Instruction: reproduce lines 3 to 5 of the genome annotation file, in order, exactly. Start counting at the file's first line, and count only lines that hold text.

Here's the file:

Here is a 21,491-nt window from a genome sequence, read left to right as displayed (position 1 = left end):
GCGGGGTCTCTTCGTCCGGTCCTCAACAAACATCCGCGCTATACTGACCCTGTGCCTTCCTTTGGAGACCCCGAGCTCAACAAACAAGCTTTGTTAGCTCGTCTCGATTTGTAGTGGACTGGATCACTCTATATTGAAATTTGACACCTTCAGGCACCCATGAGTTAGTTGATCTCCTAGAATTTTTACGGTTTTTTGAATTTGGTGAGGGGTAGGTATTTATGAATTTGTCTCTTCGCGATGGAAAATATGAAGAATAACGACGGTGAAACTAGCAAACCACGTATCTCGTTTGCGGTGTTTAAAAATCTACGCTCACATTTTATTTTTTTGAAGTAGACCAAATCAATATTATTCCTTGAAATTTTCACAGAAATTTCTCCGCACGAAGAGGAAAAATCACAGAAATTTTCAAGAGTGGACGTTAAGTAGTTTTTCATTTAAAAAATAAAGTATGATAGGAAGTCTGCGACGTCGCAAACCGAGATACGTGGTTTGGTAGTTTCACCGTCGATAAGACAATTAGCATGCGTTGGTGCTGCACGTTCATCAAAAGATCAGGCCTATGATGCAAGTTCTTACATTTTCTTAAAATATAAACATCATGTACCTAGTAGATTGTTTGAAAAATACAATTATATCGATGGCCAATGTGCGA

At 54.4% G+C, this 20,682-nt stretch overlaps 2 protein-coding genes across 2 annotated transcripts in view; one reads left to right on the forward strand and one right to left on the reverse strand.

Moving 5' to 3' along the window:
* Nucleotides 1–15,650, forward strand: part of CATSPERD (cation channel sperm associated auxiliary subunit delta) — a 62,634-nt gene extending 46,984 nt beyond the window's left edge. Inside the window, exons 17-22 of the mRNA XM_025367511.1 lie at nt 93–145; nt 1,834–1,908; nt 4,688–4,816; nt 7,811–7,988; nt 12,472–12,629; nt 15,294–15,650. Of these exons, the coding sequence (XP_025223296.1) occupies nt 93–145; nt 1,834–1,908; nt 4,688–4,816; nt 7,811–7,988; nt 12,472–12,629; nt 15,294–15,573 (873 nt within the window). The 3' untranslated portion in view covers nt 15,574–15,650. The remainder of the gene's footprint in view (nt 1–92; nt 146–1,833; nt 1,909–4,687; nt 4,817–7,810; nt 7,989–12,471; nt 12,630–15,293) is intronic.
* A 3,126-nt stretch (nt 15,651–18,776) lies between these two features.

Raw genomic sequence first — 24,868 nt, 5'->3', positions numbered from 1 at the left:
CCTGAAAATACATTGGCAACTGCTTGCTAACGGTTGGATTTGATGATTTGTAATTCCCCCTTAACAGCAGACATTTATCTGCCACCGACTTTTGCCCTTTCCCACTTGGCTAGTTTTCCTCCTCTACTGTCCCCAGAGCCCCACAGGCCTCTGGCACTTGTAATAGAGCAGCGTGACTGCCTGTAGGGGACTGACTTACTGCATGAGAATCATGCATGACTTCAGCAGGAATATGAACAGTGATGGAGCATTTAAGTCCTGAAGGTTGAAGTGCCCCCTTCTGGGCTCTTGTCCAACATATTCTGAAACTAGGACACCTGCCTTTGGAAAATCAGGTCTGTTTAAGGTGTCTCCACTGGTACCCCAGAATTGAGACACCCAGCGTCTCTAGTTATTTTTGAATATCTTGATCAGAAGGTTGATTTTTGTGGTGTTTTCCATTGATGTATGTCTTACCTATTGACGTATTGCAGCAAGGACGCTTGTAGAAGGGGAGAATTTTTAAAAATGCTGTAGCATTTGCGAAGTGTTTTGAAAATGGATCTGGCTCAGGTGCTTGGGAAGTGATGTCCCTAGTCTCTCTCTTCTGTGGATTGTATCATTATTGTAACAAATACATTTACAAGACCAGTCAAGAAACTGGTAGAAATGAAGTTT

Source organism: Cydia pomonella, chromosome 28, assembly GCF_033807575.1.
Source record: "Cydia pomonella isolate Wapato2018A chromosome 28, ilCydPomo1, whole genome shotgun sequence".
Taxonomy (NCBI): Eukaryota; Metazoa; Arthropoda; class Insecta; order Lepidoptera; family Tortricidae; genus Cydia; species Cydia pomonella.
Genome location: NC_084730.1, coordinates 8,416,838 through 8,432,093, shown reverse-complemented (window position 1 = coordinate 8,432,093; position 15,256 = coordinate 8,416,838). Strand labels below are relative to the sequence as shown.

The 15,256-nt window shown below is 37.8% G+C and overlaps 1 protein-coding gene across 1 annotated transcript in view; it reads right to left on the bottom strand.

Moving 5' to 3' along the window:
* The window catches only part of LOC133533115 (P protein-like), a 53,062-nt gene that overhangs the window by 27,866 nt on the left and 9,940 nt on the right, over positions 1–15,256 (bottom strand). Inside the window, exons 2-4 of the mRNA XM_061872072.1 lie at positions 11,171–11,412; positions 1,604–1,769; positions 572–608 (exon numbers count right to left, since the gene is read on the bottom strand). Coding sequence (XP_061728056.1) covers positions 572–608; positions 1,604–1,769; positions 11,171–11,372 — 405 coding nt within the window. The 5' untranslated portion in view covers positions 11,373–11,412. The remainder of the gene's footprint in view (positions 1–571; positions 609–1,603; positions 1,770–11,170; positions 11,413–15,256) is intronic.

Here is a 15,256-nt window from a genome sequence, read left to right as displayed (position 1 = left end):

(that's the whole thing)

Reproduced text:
At 54.4% G+C, this 20,682-nt stretch overlaps 2 protein-coding genes across 2 annotated transcripts in view; one reads left to right on the forward strand and one right to left on the reverse strand.

Moving 5' to 3' along the window:
* Nucleotides 1–15,650, forward strand: part of CATSPERD (cation channel sperm associated auxiliary subunit delta) — a 62,634-nt gene extending 46,984 nt beyond the window's left edge. Inside the window, exons 17-22 of the mRNA XM_025367511.1 lie at nt 93–145; nt 1,834–1,908; nt 4,688–4,816; nt 7,811–7,988; nt 12,472–12,629; nt 15,294–15,650. Of these exons, the coding sequence (XP_025223296.1) occupies nt 93–145; nt 1,834–1,908; nt 4,688–4,816; nt 7,811–7,988; nt 12,472–12,629; nt 15,294–15,573 (873 nt within the window). The 3' untranslated portion in view covers nt 15,574–15,650. The remainder of the gene's footprint in view (nt 1–92; nt 146–1,833; nt 1,909–4,687; nt 4,817–7,810; nt 7,989–12,471; nt 12,630–15,293) is intronic.